There is a word for that, but it does not exist in English – it Greek, we refer to this feeling as a sense of διεγείρεσθαι: a general feeling of movement subjectively experienced, an overall sensation of something that is in the making, an energizing drive that emerges out of sharing with others. It may produce emotions, or rationalizations, or new structures, or not much at all. The emergent energies summoned by affect and affect theory come the closest to this idea.

So, yes, there is something about the context of social media that urges us to share, and in sharing, we get the feeling that something is happening, that we are somehow contributing to a greater evolving narrative. Elsewhere, I have written about this as shareability – an affordance of networked publics, which refers to how the architectural construction, the design aesthetic of many of these platforms not only invite us to share, but become more meaningful the more we share (or at the very least, promise to become more meaningful). Sometimes, unless we are aware of what we are sharing and why, there is a real danger to get caught in a self-sustaining feedback loop that keeps us at standstill, rather than moving us forward.

So, when I talk about digital orality (in response to the next question), and the digital literacy that should come with it, I am referring to the ability to know when to share and when not to, when it is meaningful to express an opinion, and when it might be a better idea to step away and not voice strong opinions about issues we really do not know enough about, and finally, using these media to share, but also to learn to listen more effectively.

Some have worried about the displacement of professional news-gathering and analysis by “citizen journalism,” yet one potential implication of your analysis would be that these two groups play very different functions in fostering political dialogue. Would you agree?

Yes. Reporters have always understood their work as a first draft of history, so we perhaps we can read content generated collaboratively through social media as a first draft of journalism. Certainly the thing to do is to not antagonize readers but to work with them to make the (news) stories better.

But really, journalism is a form of storytelling, and so what we are in the middle of observing is, I think, a reorganization of how we tell stories as a society. Walter Ong (1982) had distinguished between the interpersonal conventions of oral forms of storytelling that dominated the pre-print era and which he described as a primary orality, and a secondary orality, driven by the storytelling conventions of the printed word, mass media and broadcasting practices, and the need for verifiability, since the printed form affords a different kind of permanence, as opposed to the fluidity of the aural and oral variations of storytelling.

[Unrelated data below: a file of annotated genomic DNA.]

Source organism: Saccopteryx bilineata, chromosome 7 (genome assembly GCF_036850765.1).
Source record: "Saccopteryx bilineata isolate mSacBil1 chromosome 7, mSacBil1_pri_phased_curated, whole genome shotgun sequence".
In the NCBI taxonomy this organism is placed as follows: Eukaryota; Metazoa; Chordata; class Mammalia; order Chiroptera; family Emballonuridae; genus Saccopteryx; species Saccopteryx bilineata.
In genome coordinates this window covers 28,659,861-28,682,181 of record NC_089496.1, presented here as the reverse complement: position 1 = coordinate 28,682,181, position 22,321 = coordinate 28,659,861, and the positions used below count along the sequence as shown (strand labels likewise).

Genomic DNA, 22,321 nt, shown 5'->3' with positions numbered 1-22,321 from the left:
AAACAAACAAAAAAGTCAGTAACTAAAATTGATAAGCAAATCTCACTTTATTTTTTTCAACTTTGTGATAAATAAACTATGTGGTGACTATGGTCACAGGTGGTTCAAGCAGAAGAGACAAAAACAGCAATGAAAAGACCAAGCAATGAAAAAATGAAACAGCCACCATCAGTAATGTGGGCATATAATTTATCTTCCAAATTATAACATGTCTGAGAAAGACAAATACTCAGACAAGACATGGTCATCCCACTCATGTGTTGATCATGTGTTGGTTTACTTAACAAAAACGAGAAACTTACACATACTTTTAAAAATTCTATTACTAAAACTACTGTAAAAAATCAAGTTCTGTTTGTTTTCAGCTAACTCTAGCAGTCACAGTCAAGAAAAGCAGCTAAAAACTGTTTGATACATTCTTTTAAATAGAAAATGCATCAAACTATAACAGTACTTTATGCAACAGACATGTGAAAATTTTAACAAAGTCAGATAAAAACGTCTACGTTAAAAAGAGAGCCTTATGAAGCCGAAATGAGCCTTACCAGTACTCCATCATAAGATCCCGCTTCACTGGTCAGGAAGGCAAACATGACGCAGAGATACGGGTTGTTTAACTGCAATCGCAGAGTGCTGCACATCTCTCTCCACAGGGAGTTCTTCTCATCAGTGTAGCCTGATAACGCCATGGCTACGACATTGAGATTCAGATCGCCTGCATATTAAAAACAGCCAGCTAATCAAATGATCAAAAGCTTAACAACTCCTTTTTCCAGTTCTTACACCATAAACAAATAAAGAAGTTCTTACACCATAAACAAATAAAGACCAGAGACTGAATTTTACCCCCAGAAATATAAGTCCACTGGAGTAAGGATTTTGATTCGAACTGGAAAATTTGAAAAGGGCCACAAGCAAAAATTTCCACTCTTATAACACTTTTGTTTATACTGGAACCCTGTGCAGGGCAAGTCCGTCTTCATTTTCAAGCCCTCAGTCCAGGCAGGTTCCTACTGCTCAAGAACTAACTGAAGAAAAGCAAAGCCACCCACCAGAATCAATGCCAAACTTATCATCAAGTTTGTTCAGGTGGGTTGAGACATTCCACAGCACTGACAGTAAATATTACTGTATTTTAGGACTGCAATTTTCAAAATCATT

The storytelling practices that we encounter on social media blend the drama of interpersonal conversation with the storytelling conventions of mass media in ways that invite us to think that perhaps we are looking at the production of new, digital orality. So the way that we are telling stories about ourselves and our worlds is evolving, and part of the confusion stems from not having the handle of this quite yet, not having the necessary literacy level to take it all in. You see, the listening publics exposed to oral forms of storytelling knew that the story changed and evolved as it was told from one person to the next, and that is how they internalized what they heard, to a certain extent of course, because they were still susceptible to the propaganda of rumors. And the printed word introduced a form of storytelling that made knowledge more broadly accessible but also frequently presented the printed story as dogma, which of course necessitated its own literacies in order to be able to read the text but also see beyond it and into the context within which it was produced and presented.

So in a way, in the digital orality context, we are seeking to reconcile some of the inadequacies of a primary and a secondary orality, into something that maintains the immediacy, the authenticity, and plurality of the subjective but also attains the gravitas of objectivity. Impossible? Nothing is, if you know how to read it.

Zizi Papacharissi is professor and head of the Communication Department at the University of Illinois-Chicago. Her work focuses on the social and political consequences of online media. Her books include A Private Sphere: Democracy in a Digital Age (Polity Press, 2010), A Networked Self: Identity, Community, and Culture on Social Network Sites (Routledge, 2010), and Journalism and Citizenship: New Agendas (Taylor & Francis, 2009). She has also authored over 40 journal articles, book chapters or reviews, and serves on the editorial board of eleven journals, including the Journal of Communication, Human Communication Research, and New Media and Society. Zizi is the editor of the Journal of Broadcasting and Electronic Media, and the new open access and available for free Sage journal Social Media and Society. Her fourth book, titled Affective Publics: Sentiment, Technology and Politics is out in November 2014 by Oxford University Press.